|Rings||3 large IO rings and two large power rings, 4mm plug and crocodile clip compatible|
|GPIO features||19 assignable GPIO pins|
|2 are assigned to the on-board I2C interface|
|6 are used for display or light sensing feature|
|2 are used for on-board button detection|
|1 is reserved for an accessibility interface|
|19 may be assigned as digital input or digital output|
|19 may be assigned for up to 3 simultaneous PWM channels|
|19 may be assigned for 1 serial transmit and 1 serial receive channel|
|6 may be assigned as analog input pins|
|3 may be assigned to an optional SPI communications interface|
|3 may be assigned for up to 3 simultaneous touch sensing inputs|
|ADC resolution||10 bit (0..1023)|
|Edge Connector||Edge connector|
|Pitch||1.27mm, 80 way double sided.|
|Pads||5 pads, with 4mm holes|
Power to the micro:bit may be provided via the USB connection, via the interface chip (which has an on-board regulator), or via a battery plugged into the top connector. It is also possible (with care) to power the micro:bit from the 3V pad at the bottom. The 3V pad at the bottom can be used to supply a small amount of power external circuits.
|Operating range||1.8V .. 3.6V|
|USB current||120mA max|
|On-board Peripherals budget||30mA|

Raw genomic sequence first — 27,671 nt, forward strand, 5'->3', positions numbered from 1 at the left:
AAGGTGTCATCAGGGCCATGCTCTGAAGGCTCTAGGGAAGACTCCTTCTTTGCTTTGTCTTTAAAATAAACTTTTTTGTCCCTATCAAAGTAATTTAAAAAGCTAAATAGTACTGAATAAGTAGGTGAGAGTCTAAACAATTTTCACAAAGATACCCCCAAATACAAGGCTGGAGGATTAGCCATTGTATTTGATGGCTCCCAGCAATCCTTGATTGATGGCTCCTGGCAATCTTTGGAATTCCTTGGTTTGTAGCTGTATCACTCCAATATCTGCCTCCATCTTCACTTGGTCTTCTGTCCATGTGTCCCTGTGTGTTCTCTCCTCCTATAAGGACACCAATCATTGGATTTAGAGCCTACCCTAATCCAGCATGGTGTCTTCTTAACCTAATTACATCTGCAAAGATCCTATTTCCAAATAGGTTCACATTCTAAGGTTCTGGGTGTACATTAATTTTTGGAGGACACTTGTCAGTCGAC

|Battery connector||JST X2B-PH-SM4-TB|
|Max current provided via edge connector||90mA|
|More Info||Power supply|
The interface chip handles the USB connection, and is used for flashing new code to the micro:bit, sending and receiving serial data back and forth to your main computer.
|Core variant:||Arm Cortex-M0+|
|Speed||16Mhz (crystal) 48MHz (max)|
|More Info||DAPLink, KL26 reference manual (behind login) KL26Z datasheet|
The micro:bit has an on-board USB communications stack, that is built into the firmware of the interface chip. This stack provides the ability to drag and drop files onto the MICROBIT drive in order to load code into the application processor. It also allows serial data to be streamed to and from the micro:bit application processor over USB to an external host computer, and supports the CMSIS-DAP protocol for host debugging of application programs.
|Connector||USB micro, MOLEX_47346-0001|
|USB version||1.1 Full Speed device|
|USB classes supported||Mass Storage Class (MSC)|
|Communications Device Class (CDC)|
|CMSIS-DAP HID & WinUSB|
|WebUSB CMSIS-DAP HID|
The interface processor can be used with special host tools to debug code that is running on the application processor. It connects to the application processor via 2-pin Serial Wire Debug (SWD). The KL26 interface processor code can also be debugged via its internal SWD software debug interface, for example to load initial bootloader code into this processor at manufacturing time, or to recover a lost bootloader.
|Protocol||Serial Wire Debug (SWD)|
|JLink/OB (via different firmware)|
|More Info||Mbed debugging micro:bit|
We have some nice 2D and 3D CAD drawings and models of the micro:bit including all the important dimensions. These models can be used as a basis for generating really nice marketing and project images of the micro:bit, but also as a basis for accurate manufacture of attachments e.g. via 3D printing.